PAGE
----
Regulars at a betting house breaking down the odds before placing their bets.

Last Thursday, a sports bar around the Mekanisa area was packed with goers glued to a 60-inch screen TV. The loud noise of a bar was uncharacteristically absent, but the sudden roars from the crowd were either in reaction to the game played or appealing to change the channel. Morocco played Canada, scoring two goals against one; Belgium and Croatia had a goalless draw.

Yared Solomon, a tall taxi driver, was clutching his betting ticket, seated in the crowd inside Jambo 5 bar. He was to win 2,000 Br with a combination of four matches but paid 300 Br to place the bets. Occasionally, he shrieked at the bartender, “change it to the Morocco game.” One of his bets was riding on Morocco’s win. As the match dragged on, he repeatedly checked out the other match’s result simultaneously; it was not looking good for him.

Yared had only gotten two matches correct when the night’s games ended. Poof! His hopes of winning 2,000 Br went up in smoke, though he was not too distraught.

“You can’t win all of them,” he told Fortune.

The tone in his voice was an echo of reassurance to himself.

The World Cup games ongoing in Qatar have produced a fair share of surprises.

Expected favourites with previous records - Argentina and France,  lost to lower-ranked opponents, while Spain, Portugal, Brazil, Germany and Belgium were all eliminated after defeats that astounded their fans. The unpredictable games have stirred the most excitement in Addis Abeba as fans swing thin stacks of papers mistakenly appearing to solve a complex maths problem. Such scenes have become common in the capital’s streets.

However, closer observation would reveal that they merely pick winners on sports betting tickets.

Yared spends close to 1,000 Br a month on Habesha Betting, a pioneer in the domestic betting industry. The World Cup has him spending a little more than usual, but he claims he must win one or two monthly bets to recover his losses. The last time he won a bet was a year ago, 12,000 Br. He perceives his sports betting as a form of entertainment, not a harmful influence on his life.

The sports betting industry is worth about 100 billion dollars globally. The World Cup kicked off on November 20 and has millions watching for entertainment; not few have a vested financial interest in the outcomes, however.

Following a series of directives loosening the legal noose over the past decade, sports betting has shifted into a new gear in Ethiopia.

A local sports bar around Agona packed with people waiting for the Morroco-Portugal game to kick off.

The national Premier League is now called BetKing Ethiopian Premier League for sponsorship reasons after Multichoice Group acquired exclusive broadcasting rights two years ago. While it is “lighthearted” entertainment for most, the jury is out on whether it is a net positive. The betting culture is entrenching with the growth of sports betting companies in number and the resources they are mobilising. Despite official ogle to tighten the regulatory noose and curtail the rapid expansion, psychiatrists warn that the rise in the size of wagerers fuels addiction leading to social ills.

Daniel is a 23-year-old with no regular income. He is a “hustler” doing “anything and everything” to make ends meet. He prefers placing his bets on dog races rather than soccer games.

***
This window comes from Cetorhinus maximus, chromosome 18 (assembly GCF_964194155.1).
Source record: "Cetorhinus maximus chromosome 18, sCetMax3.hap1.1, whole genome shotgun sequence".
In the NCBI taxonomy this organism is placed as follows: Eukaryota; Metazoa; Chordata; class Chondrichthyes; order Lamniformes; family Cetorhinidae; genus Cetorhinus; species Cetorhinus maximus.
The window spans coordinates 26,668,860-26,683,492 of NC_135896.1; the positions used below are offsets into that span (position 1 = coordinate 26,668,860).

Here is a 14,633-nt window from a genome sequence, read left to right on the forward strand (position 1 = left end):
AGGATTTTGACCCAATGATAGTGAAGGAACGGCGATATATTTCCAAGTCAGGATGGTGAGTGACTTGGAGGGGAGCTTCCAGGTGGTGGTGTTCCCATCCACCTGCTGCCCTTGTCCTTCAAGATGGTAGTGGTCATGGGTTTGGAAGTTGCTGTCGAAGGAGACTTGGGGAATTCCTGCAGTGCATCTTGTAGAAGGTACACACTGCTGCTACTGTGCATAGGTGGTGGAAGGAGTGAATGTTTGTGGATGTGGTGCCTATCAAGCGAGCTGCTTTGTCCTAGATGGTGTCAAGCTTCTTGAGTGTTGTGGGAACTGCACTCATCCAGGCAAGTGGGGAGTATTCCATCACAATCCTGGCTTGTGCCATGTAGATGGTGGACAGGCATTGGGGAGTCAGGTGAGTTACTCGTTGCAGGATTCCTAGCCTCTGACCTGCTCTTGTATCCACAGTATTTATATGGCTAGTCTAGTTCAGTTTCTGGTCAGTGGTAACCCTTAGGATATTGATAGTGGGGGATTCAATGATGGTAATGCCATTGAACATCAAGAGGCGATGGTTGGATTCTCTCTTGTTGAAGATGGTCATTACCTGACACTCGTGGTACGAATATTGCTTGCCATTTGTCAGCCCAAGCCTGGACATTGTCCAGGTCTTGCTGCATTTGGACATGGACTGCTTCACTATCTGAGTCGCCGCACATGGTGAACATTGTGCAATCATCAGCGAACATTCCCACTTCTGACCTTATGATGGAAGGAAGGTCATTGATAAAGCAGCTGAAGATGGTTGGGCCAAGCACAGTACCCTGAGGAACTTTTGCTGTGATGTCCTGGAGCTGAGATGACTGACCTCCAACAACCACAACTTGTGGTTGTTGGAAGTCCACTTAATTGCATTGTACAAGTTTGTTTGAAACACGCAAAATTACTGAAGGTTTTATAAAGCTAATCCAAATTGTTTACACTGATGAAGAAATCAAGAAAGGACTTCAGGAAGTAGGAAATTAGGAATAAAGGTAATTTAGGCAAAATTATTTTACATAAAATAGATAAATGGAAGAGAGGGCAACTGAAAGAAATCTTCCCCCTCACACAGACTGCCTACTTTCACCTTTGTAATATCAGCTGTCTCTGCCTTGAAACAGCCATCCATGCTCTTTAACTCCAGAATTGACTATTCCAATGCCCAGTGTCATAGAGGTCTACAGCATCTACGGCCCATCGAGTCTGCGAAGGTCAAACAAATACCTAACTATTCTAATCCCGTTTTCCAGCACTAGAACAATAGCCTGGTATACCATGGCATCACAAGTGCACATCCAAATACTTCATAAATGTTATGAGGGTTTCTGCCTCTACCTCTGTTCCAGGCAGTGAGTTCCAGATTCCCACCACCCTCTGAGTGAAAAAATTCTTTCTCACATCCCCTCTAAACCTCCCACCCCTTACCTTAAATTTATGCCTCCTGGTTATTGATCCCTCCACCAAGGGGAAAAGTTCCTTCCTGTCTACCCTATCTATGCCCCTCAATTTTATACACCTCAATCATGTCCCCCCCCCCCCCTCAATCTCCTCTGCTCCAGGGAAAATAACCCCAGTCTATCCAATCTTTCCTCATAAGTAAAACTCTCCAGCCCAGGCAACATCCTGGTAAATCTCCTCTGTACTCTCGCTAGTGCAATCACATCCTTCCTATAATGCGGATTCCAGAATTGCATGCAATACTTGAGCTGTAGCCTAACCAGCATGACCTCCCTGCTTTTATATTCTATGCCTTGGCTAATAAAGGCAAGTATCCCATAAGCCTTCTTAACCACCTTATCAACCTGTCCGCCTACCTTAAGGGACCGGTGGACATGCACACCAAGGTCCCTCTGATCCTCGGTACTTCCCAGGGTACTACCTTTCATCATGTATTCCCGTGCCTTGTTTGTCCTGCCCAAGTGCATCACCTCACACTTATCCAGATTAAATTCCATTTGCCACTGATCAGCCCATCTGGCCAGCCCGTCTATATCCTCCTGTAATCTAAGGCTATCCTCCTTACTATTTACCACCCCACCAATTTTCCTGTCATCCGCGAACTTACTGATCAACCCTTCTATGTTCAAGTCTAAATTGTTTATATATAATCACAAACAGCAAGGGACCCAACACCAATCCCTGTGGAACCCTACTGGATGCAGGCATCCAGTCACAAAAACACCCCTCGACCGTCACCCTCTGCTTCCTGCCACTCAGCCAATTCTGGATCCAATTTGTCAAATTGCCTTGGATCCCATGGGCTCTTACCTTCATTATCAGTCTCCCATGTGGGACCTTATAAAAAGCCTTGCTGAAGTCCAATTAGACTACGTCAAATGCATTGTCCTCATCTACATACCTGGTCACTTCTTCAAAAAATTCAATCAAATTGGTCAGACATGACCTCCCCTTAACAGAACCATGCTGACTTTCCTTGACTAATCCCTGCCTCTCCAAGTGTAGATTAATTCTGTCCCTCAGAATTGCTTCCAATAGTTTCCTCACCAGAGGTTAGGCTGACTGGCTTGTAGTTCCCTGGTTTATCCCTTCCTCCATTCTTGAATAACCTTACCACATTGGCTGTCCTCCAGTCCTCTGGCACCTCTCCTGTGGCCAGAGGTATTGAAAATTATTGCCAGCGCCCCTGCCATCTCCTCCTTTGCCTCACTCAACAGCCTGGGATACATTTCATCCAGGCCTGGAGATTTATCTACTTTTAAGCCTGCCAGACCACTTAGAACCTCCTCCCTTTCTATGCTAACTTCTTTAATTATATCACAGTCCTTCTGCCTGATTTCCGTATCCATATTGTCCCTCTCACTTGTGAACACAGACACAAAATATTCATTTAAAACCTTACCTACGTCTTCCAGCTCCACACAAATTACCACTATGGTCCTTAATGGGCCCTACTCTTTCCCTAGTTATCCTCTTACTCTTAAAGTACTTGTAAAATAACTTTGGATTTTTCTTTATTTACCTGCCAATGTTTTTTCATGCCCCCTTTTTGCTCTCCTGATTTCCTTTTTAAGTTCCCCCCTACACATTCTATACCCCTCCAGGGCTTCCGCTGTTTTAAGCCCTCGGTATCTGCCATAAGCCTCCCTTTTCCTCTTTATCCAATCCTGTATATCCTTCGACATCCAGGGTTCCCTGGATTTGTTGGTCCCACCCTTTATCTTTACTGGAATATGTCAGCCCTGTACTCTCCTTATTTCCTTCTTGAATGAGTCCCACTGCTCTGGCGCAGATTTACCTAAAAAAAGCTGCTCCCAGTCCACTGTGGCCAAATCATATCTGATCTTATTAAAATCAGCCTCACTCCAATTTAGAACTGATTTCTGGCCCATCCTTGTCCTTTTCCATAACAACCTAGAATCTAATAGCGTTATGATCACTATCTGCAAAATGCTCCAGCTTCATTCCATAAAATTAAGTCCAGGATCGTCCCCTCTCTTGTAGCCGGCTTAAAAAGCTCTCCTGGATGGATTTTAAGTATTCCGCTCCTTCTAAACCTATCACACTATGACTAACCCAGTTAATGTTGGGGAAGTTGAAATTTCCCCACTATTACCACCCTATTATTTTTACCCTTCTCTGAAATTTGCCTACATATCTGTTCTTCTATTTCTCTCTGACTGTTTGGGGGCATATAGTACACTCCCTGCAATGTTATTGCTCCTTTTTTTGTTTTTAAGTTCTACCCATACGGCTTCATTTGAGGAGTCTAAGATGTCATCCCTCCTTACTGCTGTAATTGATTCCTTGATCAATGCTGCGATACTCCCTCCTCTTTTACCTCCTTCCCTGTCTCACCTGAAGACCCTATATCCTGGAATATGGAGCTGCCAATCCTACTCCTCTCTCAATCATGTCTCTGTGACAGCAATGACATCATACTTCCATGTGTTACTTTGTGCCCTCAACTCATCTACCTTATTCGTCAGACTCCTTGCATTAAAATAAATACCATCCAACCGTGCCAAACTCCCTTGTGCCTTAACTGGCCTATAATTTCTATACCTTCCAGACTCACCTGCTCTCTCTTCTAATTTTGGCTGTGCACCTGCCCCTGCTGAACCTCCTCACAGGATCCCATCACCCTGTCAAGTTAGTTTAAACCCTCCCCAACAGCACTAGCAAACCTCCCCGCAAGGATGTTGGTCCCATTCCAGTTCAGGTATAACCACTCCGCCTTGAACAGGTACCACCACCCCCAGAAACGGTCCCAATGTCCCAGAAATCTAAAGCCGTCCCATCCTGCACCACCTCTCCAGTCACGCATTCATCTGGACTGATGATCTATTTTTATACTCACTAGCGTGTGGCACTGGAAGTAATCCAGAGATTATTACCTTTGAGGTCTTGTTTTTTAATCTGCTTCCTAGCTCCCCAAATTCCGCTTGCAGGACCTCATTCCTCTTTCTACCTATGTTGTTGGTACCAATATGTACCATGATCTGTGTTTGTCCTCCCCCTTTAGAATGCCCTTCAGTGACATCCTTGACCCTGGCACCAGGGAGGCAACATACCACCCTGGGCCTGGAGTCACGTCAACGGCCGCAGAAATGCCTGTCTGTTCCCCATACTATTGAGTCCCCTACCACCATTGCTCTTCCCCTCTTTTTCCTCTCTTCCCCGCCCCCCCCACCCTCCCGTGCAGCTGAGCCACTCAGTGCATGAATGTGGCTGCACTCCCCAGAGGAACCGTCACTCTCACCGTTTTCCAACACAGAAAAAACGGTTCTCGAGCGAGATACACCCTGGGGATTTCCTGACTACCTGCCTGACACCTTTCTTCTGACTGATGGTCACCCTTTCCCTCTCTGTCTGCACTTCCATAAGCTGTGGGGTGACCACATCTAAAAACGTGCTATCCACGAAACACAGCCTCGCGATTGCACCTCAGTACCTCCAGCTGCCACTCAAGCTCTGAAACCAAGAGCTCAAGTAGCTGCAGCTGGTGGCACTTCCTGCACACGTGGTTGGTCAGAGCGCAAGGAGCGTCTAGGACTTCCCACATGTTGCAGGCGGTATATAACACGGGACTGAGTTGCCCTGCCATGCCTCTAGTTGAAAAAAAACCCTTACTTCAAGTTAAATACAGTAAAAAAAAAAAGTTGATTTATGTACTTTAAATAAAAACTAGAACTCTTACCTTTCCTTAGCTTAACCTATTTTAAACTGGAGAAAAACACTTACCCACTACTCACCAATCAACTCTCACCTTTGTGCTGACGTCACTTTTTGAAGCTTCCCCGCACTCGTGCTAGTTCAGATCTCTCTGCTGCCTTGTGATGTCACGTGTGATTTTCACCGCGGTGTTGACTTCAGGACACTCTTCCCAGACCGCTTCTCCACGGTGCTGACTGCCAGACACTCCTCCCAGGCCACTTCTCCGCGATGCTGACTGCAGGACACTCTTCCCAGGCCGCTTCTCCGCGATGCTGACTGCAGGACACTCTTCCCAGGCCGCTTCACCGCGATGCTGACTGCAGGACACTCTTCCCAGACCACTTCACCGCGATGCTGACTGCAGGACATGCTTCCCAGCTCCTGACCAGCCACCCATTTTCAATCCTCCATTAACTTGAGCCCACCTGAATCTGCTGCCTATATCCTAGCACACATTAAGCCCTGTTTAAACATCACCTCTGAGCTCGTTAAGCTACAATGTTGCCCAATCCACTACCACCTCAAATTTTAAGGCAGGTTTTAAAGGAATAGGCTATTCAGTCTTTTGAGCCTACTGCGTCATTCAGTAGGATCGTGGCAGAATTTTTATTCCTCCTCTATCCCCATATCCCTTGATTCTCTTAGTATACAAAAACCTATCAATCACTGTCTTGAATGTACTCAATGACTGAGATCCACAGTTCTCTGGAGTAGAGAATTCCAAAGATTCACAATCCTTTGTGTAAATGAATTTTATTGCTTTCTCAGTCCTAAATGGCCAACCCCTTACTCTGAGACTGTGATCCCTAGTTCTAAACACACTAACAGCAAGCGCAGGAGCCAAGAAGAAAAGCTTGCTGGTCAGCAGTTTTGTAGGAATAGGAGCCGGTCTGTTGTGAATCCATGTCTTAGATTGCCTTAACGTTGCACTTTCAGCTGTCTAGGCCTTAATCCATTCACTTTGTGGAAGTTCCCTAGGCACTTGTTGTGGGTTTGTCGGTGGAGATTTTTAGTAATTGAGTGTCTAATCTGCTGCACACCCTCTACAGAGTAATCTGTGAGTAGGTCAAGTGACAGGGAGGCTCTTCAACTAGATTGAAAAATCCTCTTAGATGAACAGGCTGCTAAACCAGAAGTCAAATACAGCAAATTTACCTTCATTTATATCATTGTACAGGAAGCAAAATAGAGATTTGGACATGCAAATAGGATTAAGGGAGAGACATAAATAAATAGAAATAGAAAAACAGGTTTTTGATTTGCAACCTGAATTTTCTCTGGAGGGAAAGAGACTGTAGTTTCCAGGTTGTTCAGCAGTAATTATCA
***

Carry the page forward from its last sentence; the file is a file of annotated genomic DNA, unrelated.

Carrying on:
Most betting houses display bingo raffles and dog racing games, six greyhounds running after an electronically propelled sock, during the day. Daniel bets an average of 1,000 Br daily.

“I was bleeding dry,” said Daniel, referring to his losses during the World Cup.

He meets up with his friends at the betting houses around the Gotera condominium. Betting houses in these areas serve close to 40 people daily with a monthly rent of close to 20,000 Br. The regulars seem to prefer betting on the simple games for as low as 20 Br, with payouts as much as 600 Br. The cashier at Daniel’s usual betting spot sounded sarcastic.

“Many of our regulars are dog racing enthusiasts,” he told Fortune.

Daniel is constantly chasing to recover his previous day’s losses from an array of betting options, starting with picking a winner, guessing ranking placements or combining the two. As with all gambling, the more specific the guess, the higher the potential wins. What Daniel makes as an informal dealer is spent on bets here. He hit the last jackpot two months ago when he won 8,000 Br. However, he conceded that he losses money in the long term.

Not the betting companies, which all need permits from the National Lottery Administration (NLA) to operate. The Administration collects 15pc royalty fees from 55 licensed betting organisations, boosting revenues for the 60-year-old federal enterprise, which netted close to a billion Birr last year. In the first quarter of the current business year, the Administration collected close to 72 million Br in royalty fees, an average of more than a million Birr from each betting company.

According to Tewodros Neway, head of communications, the Administration is serious about imposing penalty fees, provided that the royalty fee is not handed within 15 days. Betting firms are subject to paying double their royalty as a penalty fee and face revocation of licences if they fail to pay in two months. Random inspections by agents from Administration subject them to a one million Br penalty if found letting players under 18 years of age bet.